4. Bring an attitude of learning and listening and taking action. Throughout the conference, you will learn new things, write them down in a little notebook. Ideas and requests should go on a separate page that you can cross off as you handle them when you return home. As a writer, you have invested a lot of time and money to attend these events. One of the best ways to get your value from the event is to follow-up and send the requested materials. If you take these actions, you will make a positive impression on the agents and editors that you meet at conferences.

Some people wonder how my writing has been published in more than 50 magazines and I've written more than 60 books. There are many reasons but one of the main ones is my follow-through. If someone asks me for an article or a proposal, I send it to them after I return home. You'd be surprised at the lack of follow through from others at the event.

Are there other keys to prepare for a conference? Tell me in the comments below.  

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Sunday, May 13, 2018


Review A Book & Promote Your Latest Book


For years I have supported other writers through reading their books and writing reviews. Writers are readers and I am always reading at least one or two books. As a practice, when I complete a book (or even hearing an audiobook), I write a review of that book on Amazon and Goodreads. In addition, often I will tell others about my review on my various social media connections. If the book is tied to writing (as some of them are), I will also repurpose some of my review on a blog article about the Writing Life.

In this article, I want to show you how to promote your latest book on the bottom of your review. There are several details involved in successfully doing this type of review and promotion. If your review is short (only a sentence or two—as many people write), then this technique will likely not work and you could even be banned from writing reviews on Amazon. Please pay attention to the details of your review.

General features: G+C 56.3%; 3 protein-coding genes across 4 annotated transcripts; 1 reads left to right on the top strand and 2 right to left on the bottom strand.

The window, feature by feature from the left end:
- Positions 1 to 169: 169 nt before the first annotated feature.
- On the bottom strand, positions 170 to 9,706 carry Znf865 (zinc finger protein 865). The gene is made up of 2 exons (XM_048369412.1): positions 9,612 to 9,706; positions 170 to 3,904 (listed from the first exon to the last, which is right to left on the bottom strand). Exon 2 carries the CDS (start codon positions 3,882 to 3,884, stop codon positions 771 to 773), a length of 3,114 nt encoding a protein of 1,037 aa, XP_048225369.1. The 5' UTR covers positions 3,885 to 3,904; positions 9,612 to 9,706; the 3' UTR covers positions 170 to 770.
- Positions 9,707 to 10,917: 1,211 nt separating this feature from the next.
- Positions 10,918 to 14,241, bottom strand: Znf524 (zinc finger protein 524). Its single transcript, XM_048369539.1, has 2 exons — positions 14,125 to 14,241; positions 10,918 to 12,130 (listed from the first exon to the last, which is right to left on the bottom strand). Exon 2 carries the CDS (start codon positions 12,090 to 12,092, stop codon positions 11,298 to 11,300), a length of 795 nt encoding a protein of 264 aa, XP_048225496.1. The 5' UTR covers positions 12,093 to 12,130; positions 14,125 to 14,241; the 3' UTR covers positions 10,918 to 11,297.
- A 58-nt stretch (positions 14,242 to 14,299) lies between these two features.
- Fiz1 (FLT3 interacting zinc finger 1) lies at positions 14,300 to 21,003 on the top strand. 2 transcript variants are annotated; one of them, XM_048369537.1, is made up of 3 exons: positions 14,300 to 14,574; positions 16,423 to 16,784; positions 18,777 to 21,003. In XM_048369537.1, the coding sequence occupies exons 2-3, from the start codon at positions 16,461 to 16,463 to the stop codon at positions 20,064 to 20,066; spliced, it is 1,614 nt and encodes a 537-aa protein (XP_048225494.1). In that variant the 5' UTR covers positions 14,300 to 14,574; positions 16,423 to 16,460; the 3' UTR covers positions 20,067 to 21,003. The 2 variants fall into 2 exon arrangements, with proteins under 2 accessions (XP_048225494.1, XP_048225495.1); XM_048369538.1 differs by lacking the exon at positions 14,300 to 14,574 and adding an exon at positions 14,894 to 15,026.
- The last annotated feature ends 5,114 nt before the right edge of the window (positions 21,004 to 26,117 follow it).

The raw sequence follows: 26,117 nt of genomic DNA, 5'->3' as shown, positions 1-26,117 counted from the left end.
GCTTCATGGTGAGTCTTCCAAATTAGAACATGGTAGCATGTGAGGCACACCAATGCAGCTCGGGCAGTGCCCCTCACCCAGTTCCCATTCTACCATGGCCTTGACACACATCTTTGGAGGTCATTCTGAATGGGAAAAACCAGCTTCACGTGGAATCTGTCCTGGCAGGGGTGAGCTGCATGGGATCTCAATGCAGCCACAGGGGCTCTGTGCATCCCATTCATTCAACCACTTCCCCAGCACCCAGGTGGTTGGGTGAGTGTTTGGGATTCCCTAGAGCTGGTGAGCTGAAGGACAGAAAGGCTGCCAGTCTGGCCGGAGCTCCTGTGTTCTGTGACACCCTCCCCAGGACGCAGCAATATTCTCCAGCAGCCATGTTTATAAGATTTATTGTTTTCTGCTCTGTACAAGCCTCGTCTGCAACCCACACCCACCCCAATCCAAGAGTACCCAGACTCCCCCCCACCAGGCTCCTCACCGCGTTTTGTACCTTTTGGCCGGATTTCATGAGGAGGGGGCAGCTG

1. The review has to be of substance or at least 100 words. In your review, you show that you have read the book because of the summary you give about the book—but also I normally include a short sentence or two quotation from the book and I list the specific page for the quotation. It shows the reader that I didn't just flip through the book one night but read it cover to cover.

2. Normally I write my review in a Word file where I can easily count the words and see the length of my review. I craft a headline for my review. Then I cut and paste it into the customer review place on Amazon. Note you do not have to have purchased the book on Amazon to write a review of that book. You do have to have purchased something on Amazon to be able to write reviews. This detail about purchasing something is not normally an issue but it is one of the basic requirements from Amazon to write customer reviews. I've written almost 900 customer reviews on Amazon. Yes that is a lot of reviews and didn't happen overnight but little by little.